What hasn't gotten spread abroad is the new-music scene, which is still heavily concentrated in New York, maybe Los Angeles and a handful of academic centers. Of Kyle Gann's long list of significant newer composers, no more than three have been heard in the Dallas-Fort Worth area in the five years I've been here. But then neither, to my knowledge, have we had a single piece by either Elliott Carter or Pierre Boulez. We have two small contemporary-music series, but their programming tends to be wary of upsetting people's digestion.

    Kyle also raises the issue of the record industry vis-a-vis new music. After a veritable explosion in the 1990s, when the CD was the hot new thing, the record business now is a floundering "mature industry." With what used to be the "majors" reduced to kitschy crossover and repackaging back catalogue, performers and even composers are putting out their own CDs, which don't get widespread distribution. Which provides yet another example of the fragmentation of music and culture in general. Downloading has the potential of transforming the whole recording business, but at least for classical music it's not there yet. Maybe we're all just waiting for "the next big thing" in music delivery systems. But in the meantime, don't count on major recorded exposure for new music.

    There's also the problem of the daily-newspaper scene. Even a city as big as Houston, the fourth-largest in the country, has only one daily newspaper with one classical music critic (the knowlegeable and thoughtful Charles Ward). Gone are the days when critics at hotly competitive papers tried to outdo one another by going out on partisan limbs. The high-and-mighty pontifications of Virgil Thomson wouldn't sell today.

    I felt this keenly when, after working in competitive newspaper markets in Albany and Rochester, N.Y., I went to The Kansas City Star, which had just absorbed its competing paper. As the only classical-music critic in town, I found myself more cautious in my judgements, less willing to be outrageous. No one told me to do so, but I just felt myself in a very different position. It doesn't help, of course, that ours has become so litigious a society. Or that papers, increasingly jittery about perceptions of bias, promote "fair and balanced" (pace Fox News) coverage.

    What critic today would write, as Hanslick did of the Tchaikovsky Violin Concerto, of "music that stinks in the ear?" Maybe we're more responsible in writing about new music, more careful. But we're a lot less fun to read.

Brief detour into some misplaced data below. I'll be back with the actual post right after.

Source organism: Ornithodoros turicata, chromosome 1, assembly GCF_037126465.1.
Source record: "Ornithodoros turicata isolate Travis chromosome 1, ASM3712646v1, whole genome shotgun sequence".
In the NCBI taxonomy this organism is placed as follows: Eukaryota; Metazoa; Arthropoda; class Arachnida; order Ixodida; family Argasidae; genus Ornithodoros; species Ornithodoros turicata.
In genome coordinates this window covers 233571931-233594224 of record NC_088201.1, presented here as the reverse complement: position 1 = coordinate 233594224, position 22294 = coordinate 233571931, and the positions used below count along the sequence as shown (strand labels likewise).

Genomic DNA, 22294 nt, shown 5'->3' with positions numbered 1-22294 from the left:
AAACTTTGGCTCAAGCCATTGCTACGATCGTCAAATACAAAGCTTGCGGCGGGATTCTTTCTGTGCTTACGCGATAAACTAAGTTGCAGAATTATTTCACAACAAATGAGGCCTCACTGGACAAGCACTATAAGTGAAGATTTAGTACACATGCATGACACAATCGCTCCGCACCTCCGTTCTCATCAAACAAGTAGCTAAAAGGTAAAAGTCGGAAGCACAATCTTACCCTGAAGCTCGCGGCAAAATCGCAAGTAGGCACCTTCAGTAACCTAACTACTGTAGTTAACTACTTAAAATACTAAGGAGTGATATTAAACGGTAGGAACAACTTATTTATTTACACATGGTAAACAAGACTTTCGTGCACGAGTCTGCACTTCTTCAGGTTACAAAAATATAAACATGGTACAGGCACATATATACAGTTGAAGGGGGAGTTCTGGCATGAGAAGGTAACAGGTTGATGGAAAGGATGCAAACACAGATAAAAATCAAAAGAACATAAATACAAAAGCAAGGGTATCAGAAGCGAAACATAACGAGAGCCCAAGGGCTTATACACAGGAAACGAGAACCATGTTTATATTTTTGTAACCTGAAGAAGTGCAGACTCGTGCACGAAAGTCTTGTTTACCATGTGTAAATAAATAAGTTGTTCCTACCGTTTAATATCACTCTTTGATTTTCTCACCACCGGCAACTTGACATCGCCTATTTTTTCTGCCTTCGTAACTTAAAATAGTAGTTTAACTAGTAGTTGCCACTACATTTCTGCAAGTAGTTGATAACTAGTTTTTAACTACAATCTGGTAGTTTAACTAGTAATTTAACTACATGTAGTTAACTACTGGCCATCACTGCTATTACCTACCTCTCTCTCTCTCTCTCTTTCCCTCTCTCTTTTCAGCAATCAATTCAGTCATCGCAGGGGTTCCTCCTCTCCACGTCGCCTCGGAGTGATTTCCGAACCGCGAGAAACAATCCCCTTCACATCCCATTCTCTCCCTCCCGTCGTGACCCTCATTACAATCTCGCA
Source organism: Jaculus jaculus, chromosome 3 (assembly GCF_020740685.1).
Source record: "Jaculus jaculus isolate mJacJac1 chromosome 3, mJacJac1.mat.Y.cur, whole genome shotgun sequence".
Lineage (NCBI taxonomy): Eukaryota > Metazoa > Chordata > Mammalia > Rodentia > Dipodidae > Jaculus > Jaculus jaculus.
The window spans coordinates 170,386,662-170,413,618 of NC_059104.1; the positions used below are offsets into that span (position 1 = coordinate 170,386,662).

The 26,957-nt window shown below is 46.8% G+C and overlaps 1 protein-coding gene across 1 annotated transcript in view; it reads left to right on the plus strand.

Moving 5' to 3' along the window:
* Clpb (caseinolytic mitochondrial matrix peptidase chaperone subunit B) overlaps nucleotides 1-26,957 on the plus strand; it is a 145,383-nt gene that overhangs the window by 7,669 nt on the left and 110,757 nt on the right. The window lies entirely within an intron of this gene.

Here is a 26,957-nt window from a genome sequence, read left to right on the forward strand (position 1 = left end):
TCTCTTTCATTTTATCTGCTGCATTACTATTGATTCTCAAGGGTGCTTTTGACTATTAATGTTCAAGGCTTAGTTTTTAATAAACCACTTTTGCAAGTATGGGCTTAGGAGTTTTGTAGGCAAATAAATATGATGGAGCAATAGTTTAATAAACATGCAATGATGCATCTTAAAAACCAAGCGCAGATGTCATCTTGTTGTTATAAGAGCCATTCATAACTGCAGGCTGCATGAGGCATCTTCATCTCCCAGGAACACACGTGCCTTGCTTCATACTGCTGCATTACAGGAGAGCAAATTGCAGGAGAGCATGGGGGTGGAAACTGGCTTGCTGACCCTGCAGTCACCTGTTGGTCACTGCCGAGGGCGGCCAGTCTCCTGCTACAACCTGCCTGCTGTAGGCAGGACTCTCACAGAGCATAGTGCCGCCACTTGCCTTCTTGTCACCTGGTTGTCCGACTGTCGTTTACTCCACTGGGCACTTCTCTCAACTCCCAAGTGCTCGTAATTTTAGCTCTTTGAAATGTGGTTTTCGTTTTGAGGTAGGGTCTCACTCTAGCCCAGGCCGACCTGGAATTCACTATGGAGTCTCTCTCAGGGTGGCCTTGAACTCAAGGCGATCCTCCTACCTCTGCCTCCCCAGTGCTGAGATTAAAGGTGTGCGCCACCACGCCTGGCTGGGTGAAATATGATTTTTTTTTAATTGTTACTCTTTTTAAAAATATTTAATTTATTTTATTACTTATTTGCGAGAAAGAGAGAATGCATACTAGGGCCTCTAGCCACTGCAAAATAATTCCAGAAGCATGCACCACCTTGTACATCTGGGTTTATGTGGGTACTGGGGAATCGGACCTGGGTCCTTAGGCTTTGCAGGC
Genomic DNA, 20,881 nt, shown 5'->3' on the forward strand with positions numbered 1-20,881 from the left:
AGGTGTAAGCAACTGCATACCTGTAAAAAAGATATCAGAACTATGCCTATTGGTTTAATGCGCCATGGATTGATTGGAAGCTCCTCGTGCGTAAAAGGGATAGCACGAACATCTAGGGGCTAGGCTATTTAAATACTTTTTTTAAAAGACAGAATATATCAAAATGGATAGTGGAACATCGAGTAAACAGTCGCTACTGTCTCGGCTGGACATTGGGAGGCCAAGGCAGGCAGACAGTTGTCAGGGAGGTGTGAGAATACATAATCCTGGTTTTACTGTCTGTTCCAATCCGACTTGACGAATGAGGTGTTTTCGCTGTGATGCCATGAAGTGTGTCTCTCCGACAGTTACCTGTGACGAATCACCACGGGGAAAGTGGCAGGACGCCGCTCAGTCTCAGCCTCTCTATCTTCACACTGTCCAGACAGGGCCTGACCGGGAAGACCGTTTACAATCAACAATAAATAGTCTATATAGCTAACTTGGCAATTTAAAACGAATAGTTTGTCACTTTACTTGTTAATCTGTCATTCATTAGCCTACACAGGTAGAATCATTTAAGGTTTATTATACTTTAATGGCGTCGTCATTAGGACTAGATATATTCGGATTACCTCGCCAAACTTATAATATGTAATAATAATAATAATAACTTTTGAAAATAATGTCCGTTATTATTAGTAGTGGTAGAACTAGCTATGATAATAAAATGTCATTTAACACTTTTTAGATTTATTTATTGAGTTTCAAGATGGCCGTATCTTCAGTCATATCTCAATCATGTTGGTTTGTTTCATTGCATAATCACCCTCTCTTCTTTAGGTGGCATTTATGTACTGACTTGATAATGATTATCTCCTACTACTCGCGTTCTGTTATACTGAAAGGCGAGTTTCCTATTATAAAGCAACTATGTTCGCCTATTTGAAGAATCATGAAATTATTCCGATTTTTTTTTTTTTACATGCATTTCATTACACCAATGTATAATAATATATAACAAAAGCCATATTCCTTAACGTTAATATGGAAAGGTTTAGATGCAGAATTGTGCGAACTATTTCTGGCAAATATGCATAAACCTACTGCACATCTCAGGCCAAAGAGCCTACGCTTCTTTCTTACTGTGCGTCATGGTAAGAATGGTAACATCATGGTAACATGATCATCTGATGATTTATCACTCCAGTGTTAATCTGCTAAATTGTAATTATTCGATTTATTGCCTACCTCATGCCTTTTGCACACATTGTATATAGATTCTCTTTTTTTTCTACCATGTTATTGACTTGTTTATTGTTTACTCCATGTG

Good point from the reader raising the issue of gender balance, which isn't even close in much of the classical-music world. Nowhere is the imbalance worse than in music criticism. The New York Times finally hired a woman, Anne Midgette, and we've got Wynne Delacoma in Chicago, Willa Conrad in Newark, Melinda Bargreen in Seattle, Janelle Gelfand and Mary Ellen Hutton in Cincinnati, Wilma Salisbury in the number-two spot in Cleveland. Have I forgotten someone? Out of maybe 55 full-time classical-music critics at American papers, that's hardly parity.

    Names and their Inadequacy
    By Kyle Gann
    posted @ 3:58 pm
    In response to Scott Cantrell's comment (hello, Scott - glad to be in contact with the critic from my hometown newspaper), it's true that "postminimalism" is an unfortunately vague term. On the other hand, a more specific term might be even more unfortunate - I feel a moniker for a musical movement should be kind of cloudy (Fluxus was a great one), so as not to seem like it's pushing composers in a specific direction. It may be that, years from now, a more appropriate term will evolve for the music we now call postminimal. After all, by the time A.B. Marx coined "sonata-allegro form" in 1828, Haydn, Mozart, Beethoven, and Schubert were all dead, and the purely concentrated history of the genre was about over. I could also, though, have chosen instead to write about totalism or spectral music (Europe's latest composing fad), both of which terms have a little more to do with the techniques involved.

    Another view
    By Greg Sandow
    posted @ 4:02 pm

    Let me try this in another way. I think we're suffering (not that anyone will be surprised to see me say this) from a disconnect between classical music and the rest of our culture. We're tossing around serialism, poor dead serialism, as an example of a classical music Big Idea, but who, outside the small world of composers, ever cared about it? Maybe Claude Levi-Strauss, who slapped it with the back of his hand when it was new ("Guys, this is bullshit!" if I might freely paraphrase what he wrote). But who else cared?

    All classical music trembled (well, composers trembled) when Pierre Boulez so famously said that non-serial composers were useless, Meanwhile, Philip Glass, who was in Paris during some of Boulez's most impassioned years, pointed out much later in an interview that Parisians in the arts didn't care about Boulez. Godard, Truffaut -- that's who they talked about. And I can understand that. In high school late in the '50s and then in college early in the '60s, the Big Ideas that resonated with me came from films. Antonioni was my god. I can remember in his film Red Desert a shot that gripped me for what seemed to be minutes; when I saw the film a second time, I realized that it had only lasted seconds. I remember in Godard's La Chinoise a way the starts and stops of a commuter train punctuated a conversation, and in Two or Three Things I Know About Her how space seemed to curve itself into a closeup of a cup of coffee that had just been stirred.